Terry Webster, MBA, FIA, BSc., Consulting Director, Lindis Consulting, United Kingdom
54: Overcoming Cultural Obstacles to Trust, Transparency and Change
Andrew Aitkenhead, Partner, Axxelate Limited, United Kingdom
55: Cultural reform through the adoption of co-creation
Darryl Claret, Partner, Axxelate Limited, United Kingdom
56: We are the culture: Reckoning, restoring, and recovering trust in financial services
Loretta L.C. Brady, Ph.D., MAC, Professor, Director, Requity Labs, Psychology Department, Saint Anselm College, United States of America
57: A positive approach to developing a positive culture
Mark Turner, BSc. ARCS FCA, Managing Director, Duff & Phelps, United Kingdom
58: Four Keys to Cultural Change
Richard Emery, Bank Fraud Investigator, 4Keys International, United Kingdom
59: The raspberry ripple effect
Robin Fieth, BA. FCA, Chief Executive, the Building Societies Association, United Kingdom
60: Moving beyond wishful “tone at the top” to engage everyone in the Conduct conversation
Dr. Roger Miles, PhD (Risk), KCL; MA Hons and Scholar, Oxon; FRSA; MRSA; Cert.Ed., London; Cert. Risk, Harvard Co-Founder and Joint Head of Faculty, UK Conduct and Culture Academy; Cert. Practitioner, CultureScope, United Kingdom
61: Bad working cultures can lead to harmful reputations
Guinevere Taylor, Director – EMEA Business Developement at RBC Global Asset Management, United Kingdom
62: Bank culture – Just Change it!
Michael Gearin, BA, BCom, ACA, Consultant and experienced banker, Australia
63: Recommendations for change: Cultural reform
Part XI Governance
64: Restoring Trust through Better Governance
Dr. Anna Tilba, Associate Professor in Strategy & Governance, Durham University Business School, United Kingdom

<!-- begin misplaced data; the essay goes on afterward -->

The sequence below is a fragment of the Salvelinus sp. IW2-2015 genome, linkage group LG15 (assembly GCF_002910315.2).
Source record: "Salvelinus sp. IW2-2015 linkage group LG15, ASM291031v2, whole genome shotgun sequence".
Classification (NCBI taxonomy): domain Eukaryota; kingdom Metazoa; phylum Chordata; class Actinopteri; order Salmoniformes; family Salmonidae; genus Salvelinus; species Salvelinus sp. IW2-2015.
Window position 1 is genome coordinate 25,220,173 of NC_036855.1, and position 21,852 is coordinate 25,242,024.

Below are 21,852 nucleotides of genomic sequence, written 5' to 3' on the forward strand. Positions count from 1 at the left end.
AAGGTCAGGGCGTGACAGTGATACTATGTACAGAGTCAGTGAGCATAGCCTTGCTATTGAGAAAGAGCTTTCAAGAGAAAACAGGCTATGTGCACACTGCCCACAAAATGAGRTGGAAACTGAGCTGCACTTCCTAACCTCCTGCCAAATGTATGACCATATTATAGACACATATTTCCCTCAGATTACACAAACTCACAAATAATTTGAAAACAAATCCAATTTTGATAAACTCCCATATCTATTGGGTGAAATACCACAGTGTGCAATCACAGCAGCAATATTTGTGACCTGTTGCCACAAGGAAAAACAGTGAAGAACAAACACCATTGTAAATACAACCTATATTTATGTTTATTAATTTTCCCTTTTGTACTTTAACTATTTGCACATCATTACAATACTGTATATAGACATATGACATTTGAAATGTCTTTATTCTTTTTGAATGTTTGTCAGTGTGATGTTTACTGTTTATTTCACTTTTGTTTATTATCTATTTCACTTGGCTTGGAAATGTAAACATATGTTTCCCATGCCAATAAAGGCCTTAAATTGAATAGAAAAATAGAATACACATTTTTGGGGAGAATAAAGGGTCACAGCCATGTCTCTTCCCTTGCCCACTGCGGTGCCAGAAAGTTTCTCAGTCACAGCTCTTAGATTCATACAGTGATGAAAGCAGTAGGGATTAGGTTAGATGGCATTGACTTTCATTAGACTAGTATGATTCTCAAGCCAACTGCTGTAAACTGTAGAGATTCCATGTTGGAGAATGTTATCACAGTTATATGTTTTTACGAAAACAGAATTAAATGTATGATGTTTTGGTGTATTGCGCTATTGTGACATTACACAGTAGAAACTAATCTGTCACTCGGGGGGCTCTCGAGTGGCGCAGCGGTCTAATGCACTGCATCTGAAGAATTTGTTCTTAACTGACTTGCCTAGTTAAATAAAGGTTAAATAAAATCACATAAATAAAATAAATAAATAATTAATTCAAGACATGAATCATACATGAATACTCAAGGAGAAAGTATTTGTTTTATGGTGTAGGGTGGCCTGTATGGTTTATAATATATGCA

65: Better Governance and Regulation
Nicholas Morris, Adjunct Professor, Latrobe Law School, Australia and United Kingdom
66: Best governance is ecological self-governance
Dr. Shann Turnbull, FAICD, FGIA, SF Fin, FIML, FRSA, FCIS, Principal, International Institute for Self-Governance, Australia
67: Why voting for a SNAC will help rebuild trustworthiness and confidence
Gavin FL Palmer, BEng (Mech), Former Founding Director of ShareSoc, United Kingdom
68: Walking the talk
Graham Boyd, Phd, FRS, FTTF, CEO of Evolutesix
69: The Failure of Corporate Governance in UK Banking and Throughout the Regulatory Perimeter
Nigel Harper, FCBI, Chartered Banker, MBA Banking, FCIB, ACIB, CeMap, Awarding Body Board Member Moody’s Global Retail Banking Academy International and Examiner, United Kingdom
70: Recommendations for change: Governance
Part XII Purposefulness
71: Placing Stewardship at the heart of our industry
Eoin A Murray, Head of Investment, the International Business of Federated Hermes, United Kingdom
72: Purpose, Trust and Alienation in Financial Services
Jon Lukomnik, Managing Partner, Sinclair Capital and Senior Fellow, High Meadows Institute, United States of America
73: Changing the goal
Martin Rich, Co-Founder & Executive Director, Future-Fit Business, United Kingdom
74: Pivoting towards customer capitalism would allow clarity on obligations and responsibilities and enable a true holding to account for performance
Sue Jaffer, Senior Researcher, La Trobe University, Australia and United Kingdom
75: What can the Financial Services Sector do in times of global crisis and influence leadership?
Antonio Potenza, MBA, Managing Partner, Proodos Impact Capital, United Kingdom
76: The ‘Why?’ question
Saker Nusseibeh, CBE, CEO, International at Federated Hermes, United Kingdom
77: The New Ecosystem for Social Change
Darby Hobbs, CEO/Founder, SOCIAL3, Adjunct Professor, Boston University and Author, The NEW WAY: Getting at the Heart of the Matter, Connecting the Heart, to the mind, to the Wallet, United States of America
78: Recommendations for change: Purposefulness
The final chapter that is anything but, the final chapter
Acknowledgements and heartfelt thanks